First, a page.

Do you think your faith could be where it is now if you hadn’t gone through seminary? What do you think of serving in either the church or the missions fields without attending a seminary school?
Near the end of my seminary studies, I wrote a blog post about my entire experience plus wisdom for students here. Read it whenever you like.
One thing seminary does is it will expose your strengths and weaknesses. I hear plenty of pastors say, “Seminary will destroy your faith and make you resent God” — but that’s impossible. No one makes anyone do anything: your environment only exposes who you really are. Same with the car who cuts you off, the friend who betrays you, the dude who holds you at gunpoint, the seminary that pressures you. All of it reveals what’s already inside.
That’s why some seminarians come out with huge Bible-heads all puffed up from learning Greek, or some will have a dried up faith when they learn about Creationism, the Old Testament genocides, and how the Bible was made, as if they finally get to say, “This is what we believe?” No one did that to them.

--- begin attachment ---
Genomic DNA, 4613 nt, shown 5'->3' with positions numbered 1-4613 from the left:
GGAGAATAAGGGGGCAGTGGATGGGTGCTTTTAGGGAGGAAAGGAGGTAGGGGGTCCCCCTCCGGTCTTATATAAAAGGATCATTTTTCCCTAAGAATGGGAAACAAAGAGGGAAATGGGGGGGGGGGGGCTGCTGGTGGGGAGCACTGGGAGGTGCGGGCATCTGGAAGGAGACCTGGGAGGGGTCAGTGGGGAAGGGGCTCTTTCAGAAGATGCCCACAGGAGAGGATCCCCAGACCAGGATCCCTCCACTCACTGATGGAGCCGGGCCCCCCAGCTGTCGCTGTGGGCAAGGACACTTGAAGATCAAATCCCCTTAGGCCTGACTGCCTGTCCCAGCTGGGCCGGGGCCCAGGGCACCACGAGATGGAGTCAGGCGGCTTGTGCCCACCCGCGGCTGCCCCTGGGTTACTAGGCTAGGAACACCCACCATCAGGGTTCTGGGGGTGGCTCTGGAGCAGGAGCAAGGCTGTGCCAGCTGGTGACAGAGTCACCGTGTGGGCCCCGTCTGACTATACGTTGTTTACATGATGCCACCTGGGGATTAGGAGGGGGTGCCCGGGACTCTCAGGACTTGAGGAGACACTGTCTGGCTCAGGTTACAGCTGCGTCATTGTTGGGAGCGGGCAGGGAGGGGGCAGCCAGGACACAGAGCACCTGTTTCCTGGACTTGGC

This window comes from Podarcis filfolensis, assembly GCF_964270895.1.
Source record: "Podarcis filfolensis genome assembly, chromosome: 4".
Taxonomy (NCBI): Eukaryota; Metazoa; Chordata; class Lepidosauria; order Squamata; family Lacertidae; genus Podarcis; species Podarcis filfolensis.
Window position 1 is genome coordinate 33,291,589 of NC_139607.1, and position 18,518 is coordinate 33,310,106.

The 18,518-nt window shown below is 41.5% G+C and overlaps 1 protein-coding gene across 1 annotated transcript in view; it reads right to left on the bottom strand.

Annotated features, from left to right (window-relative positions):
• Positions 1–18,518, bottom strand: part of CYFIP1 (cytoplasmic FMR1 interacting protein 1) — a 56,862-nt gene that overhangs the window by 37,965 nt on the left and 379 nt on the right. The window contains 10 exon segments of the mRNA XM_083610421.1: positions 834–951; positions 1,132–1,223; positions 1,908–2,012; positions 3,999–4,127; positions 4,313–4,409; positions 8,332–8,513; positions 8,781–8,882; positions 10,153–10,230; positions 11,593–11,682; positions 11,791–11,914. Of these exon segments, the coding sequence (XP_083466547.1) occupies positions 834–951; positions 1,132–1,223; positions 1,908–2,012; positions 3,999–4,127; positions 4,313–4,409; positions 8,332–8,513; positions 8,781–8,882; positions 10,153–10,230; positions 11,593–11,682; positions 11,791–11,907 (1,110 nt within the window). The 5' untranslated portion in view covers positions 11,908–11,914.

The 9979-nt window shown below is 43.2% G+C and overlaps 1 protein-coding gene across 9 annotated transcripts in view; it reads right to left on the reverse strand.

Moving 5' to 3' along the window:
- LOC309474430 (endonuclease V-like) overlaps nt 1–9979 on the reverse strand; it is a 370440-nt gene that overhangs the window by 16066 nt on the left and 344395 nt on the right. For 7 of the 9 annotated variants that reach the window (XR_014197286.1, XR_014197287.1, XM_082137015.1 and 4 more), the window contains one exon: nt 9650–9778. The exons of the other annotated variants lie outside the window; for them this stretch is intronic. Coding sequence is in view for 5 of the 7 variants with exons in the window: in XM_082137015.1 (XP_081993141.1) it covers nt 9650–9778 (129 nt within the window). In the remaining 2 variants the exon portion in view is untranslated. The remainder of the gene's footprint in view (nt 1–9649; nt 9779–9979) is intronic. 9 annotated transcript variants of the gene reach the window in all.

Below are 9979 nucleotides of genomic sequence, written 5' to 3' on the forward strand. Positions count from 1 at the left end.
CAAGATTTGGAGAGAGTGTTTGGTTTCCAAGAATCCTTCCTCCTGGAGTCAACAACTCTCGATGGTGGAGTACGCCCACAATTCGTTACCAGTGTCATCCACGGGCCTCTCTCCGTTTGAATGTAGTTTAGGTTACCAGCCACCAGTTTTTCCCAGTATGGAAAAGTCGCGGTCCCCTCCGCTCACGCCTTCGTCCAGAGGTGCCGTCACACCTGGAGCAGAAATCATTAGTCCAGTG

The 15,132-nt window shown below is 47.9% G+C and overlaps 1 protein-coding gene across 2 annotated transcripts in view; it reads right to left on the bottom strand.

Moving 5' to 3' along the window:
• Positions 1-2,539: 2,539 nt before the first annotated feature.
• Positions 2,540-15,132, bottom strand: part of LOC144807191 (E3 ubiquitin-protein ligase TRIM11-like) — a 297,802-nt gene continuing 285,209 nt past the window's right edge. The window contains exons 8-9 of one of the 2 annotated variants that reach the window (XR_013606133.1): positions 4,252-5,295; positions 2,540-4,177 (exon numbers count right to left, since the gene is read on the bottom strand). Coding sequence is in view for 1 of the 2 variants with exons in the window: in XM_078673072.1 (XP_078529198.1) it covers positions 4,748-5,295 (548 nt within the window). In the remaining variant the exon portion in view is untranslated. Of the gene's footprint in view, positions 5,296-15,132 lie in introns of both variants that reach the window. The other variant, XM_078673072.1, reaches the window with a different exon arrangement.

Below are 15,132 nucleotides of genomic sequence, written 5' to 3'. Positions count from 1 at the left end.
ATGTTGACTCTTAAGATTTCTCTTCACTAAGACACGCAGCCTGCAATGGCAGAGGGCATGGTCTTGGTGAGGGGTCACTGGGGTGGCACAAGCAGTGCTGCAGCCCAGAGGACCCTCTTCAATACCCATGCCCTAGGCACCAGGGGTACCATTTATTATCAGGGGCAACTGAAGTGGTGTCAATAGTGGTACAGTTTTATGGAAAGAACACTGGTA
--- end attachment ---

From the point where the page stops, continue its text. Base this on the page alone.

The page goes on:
So be ready for the most rigorous refinement of your intellect in the context of your faith. If you’re humble and teachable along the way, you’ll love it. If your expectations are otherwise, it’s a minefield.
I came in expecting seminary to be exactly what I needed for ministry, so I began to idolize what seminary taught instead of thinking for myself. So I came out like a clone of neo-conservative, right-wing, super-exegetical values instead of allowing God to use my personality. I called it “obedience to authority” instead of idolatry. Seminary is a shaping tool and nothing more. Don’t let it crush you into something you’re not.
As for church or missions minus seminary, I believe anyone can do these things without a formal “religious” education. No one should wait for that. I’ve personally known some great pastors and missionaries who have never stepped foot in a seminary (plus there’s Billy Graham, Matt Chandler, and Jesus). They still studied hard. But I also believe if you can go to seminary, you should go. Sometimes I hear, “I don’t need seminary to do this,” which already shows either laziness or pride.
It really depends on how God presents the opportunities, and less dependent on whether we think one can be done without the other. Ministry opens? Do it. Seminary opportunity? Do it. Both open? Do both. Be prepared either way.